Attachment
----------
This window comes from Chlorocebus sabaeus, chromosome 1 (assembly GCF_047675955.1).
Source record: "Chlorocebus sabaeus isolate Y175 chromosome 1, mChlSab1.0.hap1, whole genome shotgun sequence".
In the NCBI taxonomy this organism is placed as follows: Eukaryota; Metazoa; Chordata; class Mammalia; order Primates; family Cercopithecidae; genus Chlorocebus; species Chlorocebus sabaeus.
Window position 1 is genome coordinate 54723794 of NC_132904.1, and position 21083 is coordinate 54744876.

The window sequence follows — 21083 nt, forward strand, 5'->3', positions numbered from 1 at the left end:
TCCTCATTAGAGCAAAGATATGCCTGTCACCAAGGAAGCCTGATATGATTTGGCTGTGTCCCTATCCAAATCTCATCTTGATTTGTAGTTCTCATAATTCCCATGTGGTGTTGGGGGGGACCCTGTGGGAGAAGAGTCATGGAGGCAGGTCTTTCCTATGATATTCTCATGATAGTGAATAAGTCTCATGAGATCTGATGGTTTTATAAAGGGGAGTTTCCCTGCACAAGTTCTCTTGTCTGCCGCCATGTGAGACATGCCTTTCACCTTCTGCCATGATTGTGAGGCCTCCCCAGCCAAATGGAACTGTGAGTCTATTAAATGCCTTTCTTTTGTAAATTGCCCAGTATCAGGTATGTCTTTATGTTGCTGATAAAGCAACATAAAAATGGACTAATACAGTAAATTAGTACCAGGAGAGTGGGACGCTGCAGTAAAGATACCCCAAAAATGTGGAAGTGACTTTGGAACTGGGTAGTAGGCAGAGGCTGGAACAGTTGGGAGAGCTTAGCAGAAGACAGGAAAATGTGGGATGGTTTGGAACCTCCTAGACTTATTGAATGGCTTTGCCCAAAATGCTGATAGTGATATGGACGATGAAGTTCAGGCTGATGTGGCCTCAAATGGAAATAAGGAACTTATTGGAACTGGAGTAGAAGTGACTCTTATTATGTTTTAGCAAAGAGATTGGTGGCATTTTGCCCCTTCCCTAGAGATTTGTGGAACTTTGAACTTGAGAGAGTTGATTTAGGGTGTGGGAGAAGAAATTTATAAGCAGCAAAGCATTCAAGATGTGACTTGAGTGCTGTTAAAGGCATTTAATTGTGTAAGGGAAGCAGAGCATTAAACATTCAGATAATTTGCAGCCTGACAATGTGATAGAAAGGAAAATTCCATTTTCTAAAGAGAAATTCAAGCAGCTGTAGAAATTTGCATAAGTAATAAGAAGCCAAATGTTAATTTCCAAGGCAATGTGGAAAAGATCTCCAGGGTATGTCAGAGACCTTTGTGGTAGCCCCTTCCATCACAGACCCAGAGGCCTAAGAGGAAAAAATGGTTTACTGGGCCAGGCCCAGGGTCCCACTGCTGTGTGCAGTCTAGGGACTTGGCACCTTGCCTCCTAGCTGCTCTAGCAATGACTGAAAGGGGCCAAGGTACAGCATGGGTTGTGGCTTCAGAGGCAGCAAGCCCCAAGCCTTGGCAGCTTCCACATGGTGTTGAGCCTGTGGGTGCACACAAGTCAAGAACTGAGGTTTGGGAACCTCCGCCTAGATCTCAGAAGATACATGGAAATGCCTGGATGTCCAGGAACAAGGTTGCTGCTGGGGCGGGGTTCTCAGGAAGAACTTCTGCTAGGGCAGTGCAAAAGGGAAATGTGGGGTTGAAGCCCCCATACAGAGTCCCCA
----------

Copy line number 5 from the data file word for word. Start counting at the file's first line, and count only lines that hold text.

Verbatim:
The window sequence follows — 21083 nt, forward strand, 5'->3', positions numbered from 1 at the left end: